Art plays a fundamental role in Hegel's mature systematic philosophy, one of three principal forms of what Hegel terms ‘absolute spirit’, that is, a primary way in which humans cognize their nature and its role in the world (HW 10: 366-67). Notwithstanding this, Hegel's philosophy of art has received less attention than have his philosophy of religion, political philosophy, or philosophy of history, all of which were mainstays in the debates between the rival schools of Hegelianism directly after Hegel's death, and each of which exercised considerable authority in the nineteenth and twentieth centuries. There were no Right or Left Hegelians on questions of art. Of course, this is not to say that Hegel's philosophy of history and conception of dialectical reason did not have decisive impact on the founding of systematic art history and on the philosophy of art in the humanistic Marxism of Lukács, Adorno and Marcuse, but his specific views on aesthetics and the nature and history of the various arts were much less influential. If one were to broaden the scope of influence to include artists, Hegel is hardly worth mentioning next to figures like Schopenhauer and Nietzsche.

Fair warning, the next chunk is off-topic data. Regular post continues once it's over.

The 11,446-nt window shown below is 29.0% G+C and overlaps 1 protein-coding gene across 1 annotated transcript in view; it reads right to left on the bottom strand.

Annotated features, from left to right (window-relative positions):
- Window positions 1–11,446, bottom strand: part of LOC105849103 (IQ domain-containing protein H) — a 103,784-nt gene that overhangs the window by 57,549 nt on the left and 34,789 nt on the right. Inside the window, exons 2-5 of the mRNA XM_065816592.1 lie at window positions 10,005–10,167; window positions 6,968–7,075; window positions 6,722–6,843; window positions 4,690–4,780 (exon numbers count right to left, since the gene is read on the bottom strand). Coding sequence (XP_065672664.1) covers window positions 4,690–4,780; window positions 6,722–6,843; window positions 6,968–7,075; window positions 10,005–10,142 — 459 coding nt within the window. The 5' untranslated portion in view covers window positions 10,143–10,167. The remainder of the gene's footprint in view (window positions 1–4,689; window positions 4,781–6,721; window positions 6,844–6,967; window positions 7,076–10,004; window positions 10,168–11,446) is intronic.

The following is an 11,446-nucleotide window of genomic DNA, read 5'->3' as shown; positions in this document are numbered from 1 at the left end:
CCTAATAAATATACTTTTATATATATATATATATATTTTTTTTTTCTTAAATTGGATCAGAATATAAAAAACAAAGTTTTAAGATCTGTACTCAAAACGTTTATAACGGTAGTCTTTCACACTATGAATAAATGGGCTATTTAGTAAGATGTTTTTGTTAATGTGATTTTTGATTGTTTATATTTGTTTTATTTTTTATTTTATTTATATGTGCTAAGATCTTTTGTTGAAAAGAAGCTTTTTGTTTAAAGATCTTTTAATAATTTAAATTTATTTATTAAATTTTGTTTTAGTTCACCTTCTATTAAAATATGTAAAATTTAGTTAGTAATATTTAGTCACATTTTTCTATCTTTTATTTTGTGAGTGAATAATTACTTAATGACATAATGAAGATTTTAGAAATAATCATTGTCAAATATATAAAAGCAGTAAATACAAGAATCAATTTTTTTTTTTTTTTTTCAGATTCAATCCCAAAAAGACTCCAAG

Do Hegel's specific views on art have purchase nowadays? One set of doctrines has received a good deal of attention, at least among philosophers of art: Hegel's claim that art has ‘ended’. Much commentary focuses on Hegel's contentions that (A) the art of Attic Greece was the primary way for that culture to experience their form of life as binding, and that (B) art after a point in that culture can never play that role again, at least not progressively.